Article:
But hasn’t Paul gone too far? Hasn’t Paul implied that the Law is not something good, but something evil? Isn’t this precisely what his Jewish opponents accused him of doing (Acts 21:28)? Anticipating this charge, Paul asks the question for his opponent in verse 7: “What shall we say then? Is the Law sin?” Paul’s response is one of sheer amazement: “May it never be! On the contrary, I would not have come to know sin except through the Law …” (Romans 7:1b).
To think the Law to be sinful is like calling an x-ray evil, simply because it has some kind of relationship to cancer. An x-ray is good and beneficial simply because it exposes what is fatal to man if not dealt with. So, too, the Law exposes sin in man, which must be dealt with through the blood of Jesus Christ.
In these verses, Paul gives a specific illustration from his own experience. Had the Law not forbidden coveting, Paul would not have recognized the sin of covetousness in his own heart. Sin found a handle in the life of Paul through this commandment, “You shall not covet” (Exodus 20:17). Sin took up the opportunity provided by the entrance of the Law.27
Paul describes from his own experience how sin took advantage of the entrance of the Law. There are several ways of understanding what Paul describes, but the most natural explanation would seem to be that Paul relates his experience as a young Jewish boy when he became a ‘ son of the commandment’ at the age of 13. Until this time, Paul had not realized his own sin, but once he became aware of the requirement of the Law, “ Thou shall not covet,” all kinds of evil desires sprang up within him.
Apart from the Law, “sin was dead” (verse 8), not in the sense that it did not exist, but that it was inactive, until prompted by the Law. I once was given some sweet pea seeds that came originally from sweet pea seeds found in King Tut’s tomb. Now those seeds which originally came from that tomb had been dormant for thousands of years, but when they were put in the correct environment of soil and water, they sprang to life. So it is with sin. Sin had existed in the heart of Paul, but it was when he became conscious of the Law and its righteous requirements that this sin came to full bloom. The Law reveals sin.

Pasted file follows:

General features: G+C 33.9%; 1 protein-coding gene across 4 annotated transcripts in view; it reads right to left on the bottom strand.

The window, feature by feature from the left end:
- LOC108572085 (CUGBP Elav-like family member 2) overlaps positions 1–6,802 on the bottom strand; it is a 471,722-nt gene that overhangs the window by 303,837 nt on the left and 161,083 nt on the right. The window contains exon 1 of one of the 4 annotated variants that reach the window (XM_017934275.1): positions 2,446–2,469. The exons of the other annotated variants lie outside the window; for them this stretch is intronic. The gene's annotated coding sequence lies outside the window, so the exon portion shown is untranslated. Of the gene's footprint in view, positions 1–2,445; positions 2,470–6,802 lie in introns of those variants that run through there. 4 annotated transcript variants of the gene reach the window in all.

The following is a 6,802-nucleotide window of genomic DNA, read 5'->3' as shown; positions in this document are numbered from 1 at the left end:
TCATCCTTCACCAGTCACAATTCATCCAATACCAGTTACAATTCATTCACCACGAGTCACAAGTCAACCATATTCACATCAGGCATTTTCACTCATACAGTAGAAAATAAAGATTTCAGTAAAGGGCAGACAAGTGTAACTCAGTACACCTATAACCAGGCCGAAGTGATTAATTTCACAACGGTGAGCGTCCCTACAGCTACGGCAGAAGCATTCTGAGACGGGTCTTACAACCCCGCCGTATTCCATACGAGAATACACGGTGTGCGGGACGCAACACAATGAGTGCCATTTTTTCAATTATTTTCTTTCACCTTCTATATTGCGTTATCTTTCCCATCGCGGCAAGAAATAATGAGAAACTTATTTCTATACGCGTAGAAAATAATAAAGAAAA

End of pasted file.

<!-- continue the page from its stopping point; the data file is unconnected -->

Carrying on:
In verses 7-12, we find a three-fold relationship between sin and the Law. (1) The Law defines sin; (2) the Law condemns sin; and (3) the Law provokes sin.
When Dan Tarbox was so ill for such a long period of time, we all knew that something was wrong, but no one knew what it was. What was needed was something that would present some symptoms or some sure indication of the source of his illness. It was an x-ray which finally exposed the growth around his lungs. Now treatment has begun. The cancer of sin would never have been exposed apart from the Law, and so the Law is revealed to be holy, and righteous, and good (verse 12).
If the Law is not the real villain of the story, what is? In verses 13-25, Paul pursues the real culprit and exposes it. In the process of putting the responsibility for evil where it belongs, Paul also continues to vindicate the Law as holy and good. Verse 13 raises the same basic question in slightly altered form: “Are we to say then that this good thing was the death of me?” (NEB). The essence of the question is this: All right, so the Law is not intrinsically evil. Nevertheless, it is responsible for death, isn’t it? Paul’s summary answer is that sin’s use of that which is really and truly good to bring about death is more proof of the exceeding wickedness of sin.